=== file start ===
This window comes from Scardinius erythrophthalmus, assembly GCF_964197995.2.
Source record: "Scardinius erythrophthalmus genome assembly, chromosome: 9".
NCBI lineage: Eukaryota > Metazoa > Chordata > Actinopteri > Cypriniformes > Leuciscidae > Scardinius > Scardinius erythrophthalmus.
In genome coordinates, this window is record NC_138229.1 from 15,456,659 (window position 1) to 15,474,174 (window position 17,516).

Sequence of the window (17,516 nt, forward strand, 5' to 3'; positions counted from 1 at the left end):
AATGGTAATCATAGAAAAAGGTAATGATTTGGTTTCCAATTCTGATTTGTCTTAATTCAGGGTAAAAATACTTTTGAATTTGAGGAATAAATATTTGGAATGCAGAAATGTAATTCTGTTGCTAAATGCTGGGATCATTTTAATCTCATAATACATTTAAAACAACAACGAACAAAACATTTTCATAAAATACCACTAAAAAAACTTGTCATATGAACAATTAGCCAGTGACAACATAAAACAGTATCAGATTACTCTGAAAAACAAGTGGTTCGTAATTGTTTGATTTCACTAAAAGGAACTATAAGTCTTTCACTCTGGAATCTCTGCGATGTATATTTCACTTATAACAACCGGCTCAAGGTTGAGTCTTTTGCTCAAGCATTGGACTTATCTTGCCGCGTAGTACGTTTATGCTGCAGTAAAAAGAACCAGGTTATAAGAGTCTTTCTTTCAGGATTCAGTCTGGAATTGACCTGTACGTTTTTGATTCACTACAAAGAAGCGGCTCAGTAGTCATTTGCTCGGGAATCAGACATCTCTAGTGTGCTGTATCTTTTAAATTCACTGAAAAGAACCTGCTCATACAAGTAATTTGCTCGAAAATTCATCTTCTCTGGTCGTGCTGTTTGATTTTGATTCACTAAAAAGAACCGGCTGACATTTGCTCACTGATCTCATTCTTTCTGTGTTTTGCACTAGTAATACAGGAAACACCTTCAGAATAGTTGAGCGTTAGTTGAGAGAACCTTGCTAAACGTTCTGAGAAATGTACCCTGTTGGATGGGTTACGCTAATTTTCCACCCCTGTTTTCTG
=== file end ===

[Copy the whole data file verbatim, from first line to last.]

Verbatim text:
This window comes from Scardinius erythrophthalmus, assembly GCF_964197995.2.
Source record: "Scardinius erythrophthalmus genome assembly, chromosome: 9".
NCBI lineage: Eukaryota > Metazoa > Chordata > Actinopteri > Cypriniformes > Leuciscidae > Scardinius > Scardinius erythrophthalmus.
In genome coordinates, this window is record NC_138229.1 from 15,456,659 (window position 1) to 15,474,174 (window position 17,516).

Sequence of the window (17,516 nt, forward strand, 5' to 3'; positions counted from 1 at the left end):
AATGGTAATCATAGAAAAAGGTAATGATTTGGTTTCCAATTCTGATTTGTCTTAATTCAGGGTAAAAATACTTTTGAATTTGAGGAATAAATATTTGGAATGCAGAAATGTAATTCTGTTGCTAAATGCTGGGATCATTTTAATCTCATAATACATTTAAAACAACAACGAACAAAACATTTTCATAAAATACCACTAAAAAAACTTGTCATATGAACAATTAGCCAGTGACAACATAAAACAGTATCAGATTACTCTGAAAAACAAGTGGTTCGTAATTGTTTGATTTCACTAAAAGGAACTATAAGTCTTTCACTCTGGAATCTCTGCGATGTATATTTCACTTATAACAACCGGCTCAAGGTTGAGTCTTTTGCTCAAGCATTGGACTTATCTTGCCGCGTAGTACGTTTATGCTGCAGTAAAAAGAACCAGGTTATAAGAGTCTTTCTTTCAGGATTCAGTCTGGAATTGACCTGTACGTTTTTGATTCACTACAAAGAAGCGGCTCAGTAGTCATTTGCTCGGGAATCAGACATCTCTAGTGTGCTGTATCTTTTAAATTCACTGAAAAGAACCTGCTCATACAAGTAATTTGCTCGAAAATTCATCTTCTCTGGTCGTGCTGTTTGATTTTGATTCACTAAAAAGAACCGGCTGACATTTGCTCACTGATCTCATTCTTTCTGTGTTTTGCACTAGTAATACAGGAAACACCTTCAGAATAGTTGAGCGTTAGTTGAGAGAACCTTGCTAAACGTTCTGAGAAATGTACCCTGTTGGATGGGTTACGCTAATTTTCCACCCCTGTTTTCTG